Hog Processing in Full Swing at Tai Shin Foods

by 5m Editor
4 June 2008, at 10:28am

US - After a long wait, Tai Shin Foods is open, processing about 600 hogs a week and having 70 employees.

Tai Shin Foods, owned by James Hsu and his father, Kin Po Hsu, purchased the plant from Denver Meat Packers in Colorado in November 2000 after the building had been vacant for six or seven years, reports the Herald-Free Press.

Tai Shin started its search for a processing facility in the Midwest through the Missouri Department of Agriculture's office in Taiwan. The International Marketing Program of the Missouri Department of Agriculture helped Tai Shin find the plant and served as a liaison between Tai Shin Foods and Denver Meat Packers.

Morris Westfall and Ken Legan, who were the state senator and state representative for Polk County in 2000, organized a meeting between the Hsu family and Pleasant Hope officials to discuss the possibility of the pork plant.

After two weeks of training, the first hogs were processed the week of Feb. 25, with just 35 hogs processed the entire week. Production now stands at about 600 hogs per week, but that is expected to increase significantly later this summer when the company plans to begin processing 4,800 antibiotic-free hogs per week - 1,600 a day for three days. The processed product will be destined for high-end restaurants on the East Coast, Mowery said. The plant has the capacity to process 2,000 hogs per day.

"We know this is coming on, and 150 to 200 people is what it's going to take to do that," said Marcia Griffin, regional manager for Penmac, which is providing staffing and human resources services for the plant.

Current processing includes contract kills, where a supplier brings in hogs that are processed and then given back to the supplier for distribution. Tai Shin also is buying hogs to process and export to markets such as Taiwan and Hong Kong.

Originally, the company planned to export all of its product to Japan, but that has been slowed by a more-complicated process for exporting to Japan.

Recruitment of employees with knife skills and experience with processing cattle or hogs is crucial to making the plant run smoothly.

When Tyson closed a meat packing plant in Emporia, Kan., Penmac held a job fair to recruit employees from that plant for supervisory positions at Tai Shin.

"I needed people that had experience," Griffin said. "With hogs and beef, there's not much difference other than size. Most have had knife or meat processing skills. We have been specifically looking for people with those skills."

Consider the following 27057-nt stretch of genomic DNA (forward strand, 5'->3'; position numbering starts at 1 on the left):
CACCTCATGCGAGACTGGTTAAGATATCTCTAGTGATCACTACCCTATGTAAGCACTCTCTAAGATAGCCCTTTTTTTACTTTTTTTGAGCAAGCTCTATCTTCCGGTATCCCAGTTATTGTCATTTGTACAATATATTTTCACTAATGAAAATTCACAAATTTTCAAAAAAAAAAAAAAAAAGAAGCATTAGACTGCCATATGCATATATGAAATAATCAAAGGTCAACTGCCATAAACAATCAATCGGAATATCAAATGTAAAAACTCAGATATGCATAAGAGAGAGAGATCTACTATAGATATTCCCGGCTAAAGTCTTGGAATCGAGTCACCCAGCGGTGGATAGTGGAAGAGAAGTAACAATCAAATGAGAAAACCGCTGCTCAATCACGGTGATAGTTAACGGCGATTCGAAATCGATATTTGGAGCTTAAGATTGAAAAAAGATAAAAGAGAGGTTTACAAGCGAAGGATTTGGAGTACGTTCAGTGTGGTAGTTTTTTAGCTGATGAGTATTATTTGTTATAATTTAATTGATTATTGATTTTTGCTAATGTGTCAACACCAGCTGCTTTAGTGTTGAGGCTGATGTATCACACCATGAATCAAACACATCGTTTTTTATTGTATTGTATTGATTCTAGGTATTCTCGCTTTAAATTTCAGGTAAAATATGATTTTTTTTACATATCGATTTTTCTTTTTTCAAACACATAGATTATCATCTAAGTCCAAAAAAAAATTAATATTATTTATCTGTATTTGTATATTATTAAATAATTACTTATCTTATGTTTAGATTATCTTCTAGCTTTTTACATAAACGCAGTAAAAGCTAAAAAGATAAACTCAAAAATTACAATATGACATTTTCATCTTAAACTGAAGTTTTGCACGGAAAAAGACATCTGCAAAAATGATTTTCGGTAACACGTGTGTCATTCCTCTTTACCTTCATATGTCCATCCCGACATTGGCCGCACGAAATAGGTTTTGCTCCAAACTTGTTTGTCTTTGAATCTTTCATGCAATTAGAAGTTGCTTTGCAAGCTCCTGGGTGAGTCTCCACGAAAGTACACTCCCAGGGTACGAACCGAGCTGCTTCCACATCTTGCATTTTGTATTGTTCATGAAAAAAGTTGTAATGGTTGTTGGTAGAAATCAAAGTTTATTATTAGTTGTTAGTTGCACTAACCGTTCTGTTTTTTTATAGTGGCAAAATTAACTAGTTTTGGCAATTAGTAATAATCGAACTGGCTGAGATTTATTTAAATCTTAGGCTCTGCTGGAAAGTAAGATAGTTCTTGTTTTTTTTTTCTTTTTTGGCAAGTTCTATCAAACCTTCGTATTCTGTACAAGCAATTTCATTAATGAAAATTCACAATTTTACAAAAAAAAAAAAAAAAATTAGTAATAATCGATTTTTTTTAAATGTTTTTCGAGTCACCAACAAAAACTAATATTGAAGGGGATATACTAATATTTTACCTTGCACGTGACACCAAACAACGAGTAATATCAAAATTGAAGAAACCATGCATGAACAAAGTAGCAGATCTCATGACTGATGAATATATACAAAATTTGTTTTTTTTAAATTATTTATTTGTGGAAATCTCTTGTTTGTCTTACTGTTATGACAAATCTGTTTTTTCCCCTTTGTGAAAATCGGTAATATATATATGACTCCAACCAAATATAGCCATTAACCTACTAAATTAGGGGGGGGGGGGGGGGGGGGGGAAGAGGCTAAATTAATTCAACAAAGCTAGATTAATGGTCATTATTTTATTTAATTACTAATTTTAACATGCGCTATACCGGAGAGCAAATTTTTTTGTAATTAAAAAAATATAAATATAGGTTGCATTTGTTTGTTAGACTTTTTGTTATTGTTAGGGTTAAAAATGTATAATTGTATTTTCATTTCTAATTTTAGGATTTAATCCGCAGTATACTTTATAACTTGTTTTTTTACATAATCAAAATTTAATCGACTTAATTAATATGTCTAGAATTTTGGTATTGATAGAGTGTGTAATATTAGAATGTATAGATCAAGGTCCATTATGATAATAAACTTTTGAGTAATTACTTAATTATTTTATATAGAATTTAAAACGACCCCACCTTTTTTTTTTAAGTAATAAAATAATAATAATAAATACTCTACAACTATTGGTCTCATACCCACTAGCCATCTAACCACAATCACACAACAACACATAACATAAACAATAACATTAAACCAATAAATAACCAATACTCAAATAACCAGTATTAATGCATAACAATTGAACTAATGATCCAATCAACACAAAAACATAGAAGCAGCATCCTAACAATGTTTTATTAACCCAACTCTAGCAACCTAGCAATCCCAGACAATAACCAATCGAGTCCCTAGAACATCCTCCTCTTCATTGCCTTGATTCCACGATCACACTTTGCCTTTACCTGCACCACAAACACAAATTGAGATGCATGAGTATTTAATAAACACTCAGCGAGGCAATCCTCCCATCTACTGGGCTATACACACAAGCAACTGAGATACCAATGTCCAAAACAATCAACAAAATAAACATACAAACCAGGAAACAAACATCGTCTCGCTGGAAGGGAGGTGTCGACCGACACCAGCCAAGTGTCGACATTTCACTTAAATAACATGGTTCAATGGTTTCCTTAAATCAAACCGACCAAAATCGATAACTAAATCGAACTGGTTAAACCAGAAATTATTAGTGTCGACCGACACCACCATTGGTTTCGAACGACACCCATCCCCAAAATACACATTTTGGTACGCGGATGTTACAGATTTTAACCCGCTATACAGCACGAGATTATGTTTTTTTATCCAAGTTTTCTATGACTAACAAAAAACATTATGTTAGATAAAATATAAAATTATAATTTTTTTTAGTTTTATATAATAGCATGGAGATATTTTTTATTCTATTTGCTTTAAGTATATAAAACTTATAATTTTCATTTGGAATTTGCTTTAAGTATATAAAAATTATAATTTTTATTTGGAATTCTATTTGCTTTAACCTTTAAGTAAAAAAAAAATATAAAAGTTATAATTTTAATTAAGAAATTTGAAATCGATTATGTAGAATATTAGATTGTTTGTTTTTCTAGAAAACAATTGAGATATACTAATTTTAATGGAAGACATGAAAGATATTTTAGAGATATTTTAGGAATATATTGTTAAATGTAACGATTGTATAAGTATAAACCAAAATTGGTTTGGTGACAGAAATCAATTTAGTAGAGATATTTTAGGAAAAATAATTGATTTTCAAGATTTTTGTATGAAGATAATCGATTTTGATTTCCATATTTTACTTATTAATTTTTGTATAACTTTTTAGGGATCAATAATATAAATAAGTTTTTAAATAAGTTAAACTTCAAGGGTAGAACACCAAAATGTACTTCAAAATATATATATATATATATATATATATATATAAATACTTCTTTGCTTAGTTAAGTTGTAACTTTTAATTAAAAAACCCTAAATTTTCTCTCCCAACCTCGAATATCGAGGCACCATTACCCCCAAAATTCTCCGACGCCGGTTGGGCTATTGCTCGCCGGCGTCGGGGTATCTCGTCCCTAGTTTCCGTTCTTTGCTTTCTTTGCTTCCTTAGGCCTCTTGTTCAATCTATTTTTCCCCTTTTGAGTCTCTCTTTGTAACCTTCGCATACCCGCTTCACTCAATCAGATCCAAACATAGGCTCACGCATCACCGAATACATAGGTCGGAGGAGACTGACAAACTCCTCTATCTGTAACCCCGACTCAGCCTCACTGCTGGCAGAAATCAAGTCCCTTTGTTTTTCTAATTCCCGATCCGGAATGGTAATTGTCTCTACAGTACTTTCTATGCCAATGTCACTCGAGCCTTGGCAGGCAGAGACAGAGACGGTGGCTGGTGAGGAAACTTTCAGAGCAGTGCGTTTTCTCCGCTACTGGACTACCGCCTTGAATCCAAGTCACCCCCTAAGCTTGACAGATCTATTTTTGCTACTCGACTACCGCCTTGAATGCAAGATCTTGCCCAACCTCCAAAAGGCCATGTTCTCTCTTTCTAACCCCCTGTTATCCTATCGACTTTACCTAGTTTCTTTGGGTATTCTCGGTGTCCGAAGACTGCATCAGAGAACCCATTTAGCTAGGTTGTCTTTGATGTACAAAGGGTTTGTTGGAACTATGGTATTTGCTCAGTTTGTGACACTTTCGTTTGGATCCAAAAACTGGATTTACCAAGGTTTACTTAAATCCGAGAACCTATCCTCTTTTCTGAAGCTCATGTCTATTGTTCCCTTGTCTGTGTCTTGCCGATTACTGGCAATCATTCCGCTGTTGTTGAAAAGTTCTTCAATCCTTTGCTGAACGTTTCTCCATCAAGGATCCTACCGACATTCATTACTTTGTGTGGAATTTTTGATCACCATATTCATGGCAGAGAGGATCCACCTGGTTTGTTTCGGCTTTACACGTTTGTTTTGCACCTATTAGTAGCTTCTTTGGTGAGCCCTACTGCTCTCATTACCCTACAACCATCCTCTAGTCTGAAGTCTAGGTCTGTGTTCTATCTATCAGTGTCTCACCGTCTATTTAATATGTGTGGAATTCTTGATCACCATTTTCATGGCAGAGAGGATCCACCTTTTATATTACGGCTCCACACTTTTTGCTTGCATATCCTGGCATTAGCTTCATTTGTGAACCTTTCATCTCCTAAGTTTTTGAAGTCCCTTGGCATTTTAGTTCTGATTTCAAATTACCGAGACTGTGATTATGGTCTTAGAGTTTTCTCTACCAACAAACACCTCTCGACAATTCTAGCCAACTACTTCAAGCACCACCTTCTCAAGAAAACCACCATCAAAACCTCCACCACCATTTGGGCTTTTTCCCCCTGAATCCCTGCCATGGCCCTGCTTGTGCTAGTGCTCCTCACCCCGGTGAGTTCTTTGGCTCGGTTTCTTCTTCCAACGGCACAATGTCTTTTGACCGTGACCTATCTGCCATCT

Griffin said the anticipated closing of the Willowbrook poultry facility in Springfield will provide an employee pool when production does increase at Tai Shin.

Production jobs start at $8 per hour, Griffin said, with a 50-cent per hour attendance bonus for each week of perfect attendance. Workers also are eligible for raises at 30, 60 and 90 days, at which time they are eligible for full benefits, including health insurance and holiday pay. A 401(k) retirement plan is available from the day the employee starts work.

Hog production once was big business in Polk County. According to the Missouri Agricultural Statistics Service Web site, Polk County's hog numbers peaked in 1900 with 32,920, slowing dropping off each decade to 19,500 by 1960 but rebounding to 30,300 in 1970. Since then, numbers have continued to drop, from 10,900 in 1992 to 6,036 in 2002, the most recent available data.

Because of the low hog numbers in Polk County and southwest Missouri, many of the hogs purchased by Tai Shin are coming from other states. That could change as local producers see they have a place to sell their hogs locally.

While direct economic impact can be difficult to measure, Tai Shin has provided jobs for residents of Polk and surrounding counties. Payroll from November 2007 through May 18, 2008, totals $312,949. Additionally, whenever possible, Tai Shin buys supplies and pays for services through local vendors.

Some businesses in Pleasant Hope also have seen an upswing in business since the facility opened.

Jerry Stevens, owner of Polk County Discount grocery store, said sales have increased 10 to 12 percent and at least part of that can be attributed to the plant's opening.

"Several of the employees who work there shop with me," he said. "I'm just tickled to death it's up and going after eight years."

Stevens is upbeat about Pleasant Hope's future, having recently built a mini mall next to the grocery store on Mo. 215 at the east edge of town. In the mini mall, he opened a Laundromat last month and a snack shop opened Monday, serving all-beef hot dogs, soft-serve ice cream and other snack foods.

View the Herald-Free Press story by clicking here.

5m Editor